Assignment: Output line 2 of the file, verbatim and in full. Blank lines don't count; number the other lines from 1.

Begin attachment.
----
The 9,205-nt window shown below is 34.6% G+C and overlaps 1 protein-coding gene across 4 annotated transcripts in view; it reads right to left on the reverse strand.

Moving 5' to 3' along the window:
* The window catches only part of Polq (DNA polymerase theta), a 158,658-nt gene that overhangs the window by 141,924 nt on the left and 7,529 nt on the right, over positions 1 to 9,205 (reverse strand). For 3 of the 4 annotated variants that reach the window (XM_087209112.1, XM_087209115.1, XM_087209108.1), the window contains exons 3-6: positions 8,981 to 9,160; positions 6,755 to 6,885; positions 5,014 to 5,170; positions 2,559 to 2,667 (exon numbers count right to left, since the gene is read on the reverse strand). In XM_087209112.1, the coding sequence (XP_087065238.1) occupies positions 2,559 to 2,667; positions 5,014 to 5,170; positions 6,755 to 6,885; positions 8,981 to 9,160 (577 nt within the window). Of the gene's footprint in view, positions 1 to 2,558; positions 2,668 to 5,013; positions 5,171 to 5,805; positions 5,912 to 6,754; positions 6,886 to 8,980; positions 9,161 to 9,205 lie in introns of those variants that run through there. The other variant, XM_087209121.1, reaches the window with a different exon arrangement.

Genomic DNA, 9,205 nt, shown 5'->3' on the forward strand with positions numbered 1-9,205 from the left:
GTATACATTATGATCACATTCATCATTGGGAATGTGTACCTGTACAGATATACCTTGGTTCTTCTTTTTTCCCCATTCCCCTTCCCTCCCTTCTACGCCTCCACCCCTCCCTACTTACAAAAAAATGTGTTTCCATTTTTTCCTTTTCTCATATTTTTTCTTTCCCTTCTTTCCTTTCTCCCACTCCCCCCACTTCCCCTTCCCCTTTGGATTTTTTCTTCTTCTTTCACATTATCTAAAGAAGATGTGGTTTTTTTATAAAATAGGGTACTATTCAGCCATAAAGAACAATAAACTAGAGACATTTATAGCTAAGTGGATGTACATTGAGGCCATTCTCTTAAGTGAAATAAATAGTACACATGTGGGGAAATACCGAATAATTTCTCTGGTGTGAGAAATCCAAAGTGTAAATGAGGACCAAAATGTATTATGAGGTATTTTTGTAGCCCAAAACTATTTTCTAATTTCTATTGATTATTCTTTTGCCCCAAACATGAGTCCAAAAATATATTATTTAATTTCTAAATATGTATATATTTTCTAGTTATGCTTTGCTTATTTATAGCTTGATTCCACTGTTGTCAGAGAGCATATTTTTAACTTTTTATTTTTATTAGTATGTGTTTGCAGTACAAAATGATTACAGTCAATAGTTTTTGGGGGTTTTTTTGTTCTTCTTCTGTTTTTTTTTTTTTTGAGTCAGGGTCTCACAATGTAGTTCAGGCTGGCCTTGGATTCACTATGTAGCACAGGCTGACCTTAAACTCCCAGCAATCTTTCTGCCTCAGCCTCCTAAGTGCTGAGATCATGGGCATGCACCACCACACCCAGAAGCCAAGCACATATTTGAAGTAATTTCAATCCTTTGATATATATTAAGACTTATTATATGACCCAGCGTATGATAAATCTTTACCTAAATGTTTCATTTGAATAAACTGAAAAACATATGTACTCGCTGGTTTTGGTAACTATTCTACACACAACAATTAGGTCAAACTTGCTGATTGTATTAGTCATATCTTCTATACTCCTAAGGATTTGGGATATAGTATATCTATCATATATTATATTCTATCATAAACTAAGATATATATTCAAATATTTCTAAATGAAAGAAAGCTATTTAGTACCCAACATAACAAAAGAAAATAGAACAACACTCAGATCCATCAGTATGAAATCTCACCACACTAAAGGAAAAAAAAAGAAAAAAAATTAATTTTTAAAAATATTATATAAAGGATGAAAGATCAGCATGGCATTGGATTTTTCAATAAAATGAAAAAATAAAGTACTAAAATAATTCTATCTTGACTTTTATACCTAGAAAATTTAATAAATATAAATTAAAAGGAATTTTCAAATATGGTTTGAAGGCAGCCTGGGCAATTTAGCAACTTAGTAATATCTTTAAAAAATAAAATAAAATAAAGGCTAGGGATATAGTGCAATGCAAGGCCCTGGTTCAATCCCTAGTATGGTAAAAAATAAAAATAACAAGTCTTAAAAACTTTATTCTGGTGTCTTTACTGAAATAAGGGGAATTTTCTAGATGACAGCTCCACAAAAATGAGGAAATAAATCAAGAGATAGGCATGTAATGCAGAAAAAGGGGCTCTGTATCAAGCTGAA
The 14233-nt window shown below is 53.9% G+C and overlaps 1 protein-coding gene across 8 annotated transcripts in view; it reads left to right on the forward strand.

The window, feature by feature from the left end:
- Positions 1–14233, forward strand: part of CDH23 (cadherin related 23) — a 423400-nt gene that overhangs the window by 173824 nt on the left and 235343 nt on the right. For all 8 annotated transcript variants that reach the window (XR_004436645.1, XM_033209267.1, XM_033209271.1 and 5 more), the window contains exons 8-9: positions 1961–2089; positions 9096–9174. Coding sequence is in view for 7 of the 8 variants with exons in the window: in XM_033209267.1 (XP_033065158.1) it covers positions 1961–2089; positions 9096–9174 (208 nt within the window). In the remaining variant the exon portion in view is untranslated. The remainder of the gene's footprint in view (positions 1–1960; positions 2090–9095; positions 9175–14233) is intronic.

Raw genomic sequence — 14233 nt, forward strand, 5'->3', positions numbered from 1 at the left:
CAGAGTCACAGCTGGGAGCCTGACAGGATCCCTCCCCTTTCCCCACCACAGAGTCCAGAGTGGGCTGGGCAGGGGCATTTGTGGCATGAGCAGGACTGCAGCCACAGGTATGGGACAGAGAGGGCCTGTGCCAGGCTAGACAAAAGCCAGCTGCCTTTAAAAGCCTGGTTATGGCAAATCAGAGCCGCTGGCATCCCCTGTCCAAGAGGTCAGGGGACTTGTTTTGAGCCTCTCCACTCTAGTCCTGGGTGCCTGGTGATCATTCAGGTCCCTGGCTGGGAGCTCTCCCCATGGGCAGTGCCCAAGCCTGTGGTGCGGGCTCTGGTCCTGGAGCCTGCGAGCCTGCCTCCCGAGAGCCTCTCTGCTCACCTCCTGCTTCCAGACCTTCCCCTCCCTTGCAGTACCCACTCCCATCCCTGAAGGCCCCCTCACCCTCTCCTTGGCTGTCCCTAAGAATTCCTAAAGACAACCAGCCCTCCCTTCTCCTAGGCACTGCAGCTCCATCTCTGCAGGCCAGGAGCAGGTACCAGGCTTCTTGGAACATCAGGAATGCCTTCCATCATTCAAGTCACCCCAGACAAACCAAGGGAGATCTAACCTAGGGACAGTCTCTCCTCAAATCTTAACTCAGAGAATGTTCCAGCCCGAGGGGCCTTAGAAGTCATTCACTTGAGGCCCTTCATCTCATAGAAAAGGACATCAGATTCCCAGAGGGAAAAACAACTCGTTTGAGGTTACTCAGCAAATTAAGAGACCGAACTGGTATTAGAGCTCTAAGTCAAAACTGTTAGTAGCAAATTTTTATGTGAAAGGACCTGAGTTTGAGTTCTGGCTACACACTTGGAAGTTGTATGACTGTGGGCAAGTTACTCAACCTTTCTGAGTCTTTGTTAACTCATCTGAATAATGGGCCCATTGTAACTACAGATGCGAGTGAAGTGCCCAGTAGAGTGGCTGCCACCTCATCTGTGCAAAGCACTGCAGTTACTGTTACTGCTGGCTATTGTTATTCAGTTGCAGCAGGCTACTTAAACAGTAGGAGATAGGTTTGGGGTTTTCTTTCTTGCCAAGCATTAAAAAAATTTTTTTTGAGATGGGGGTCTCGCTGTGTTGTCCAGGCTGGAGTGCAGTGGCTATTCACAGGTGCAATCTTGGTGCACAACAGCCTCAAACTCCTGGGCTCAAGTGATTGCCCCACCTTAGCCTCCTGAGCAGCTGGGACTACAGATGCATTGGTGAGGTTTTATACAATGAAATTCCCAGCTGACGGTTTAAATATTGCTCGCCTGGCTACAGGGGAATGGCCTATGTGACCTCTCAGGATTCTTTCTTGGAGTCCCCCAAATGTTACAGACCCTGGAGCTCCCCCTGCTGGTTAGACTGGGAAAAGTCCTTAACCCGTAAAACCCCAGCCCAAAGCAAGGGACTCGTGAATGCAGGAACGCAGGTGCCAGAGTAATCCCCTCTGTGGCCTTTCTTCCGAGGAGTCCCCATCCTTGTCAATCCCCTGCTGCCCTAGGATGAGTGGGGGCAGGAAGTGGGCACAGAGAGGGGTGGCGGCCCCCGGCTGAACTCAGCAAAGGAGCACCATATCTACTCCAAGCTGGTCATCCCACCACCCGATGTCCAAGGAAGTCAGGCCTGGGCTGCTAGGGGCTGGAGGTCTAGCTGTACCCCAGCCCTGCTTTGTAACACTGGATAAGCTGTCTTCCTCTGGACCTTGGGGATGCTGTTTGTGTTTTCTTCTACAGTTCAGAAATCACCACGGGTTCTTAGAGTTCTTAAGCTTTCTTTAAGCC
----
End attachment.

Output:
Moving 5' to 3' along the window: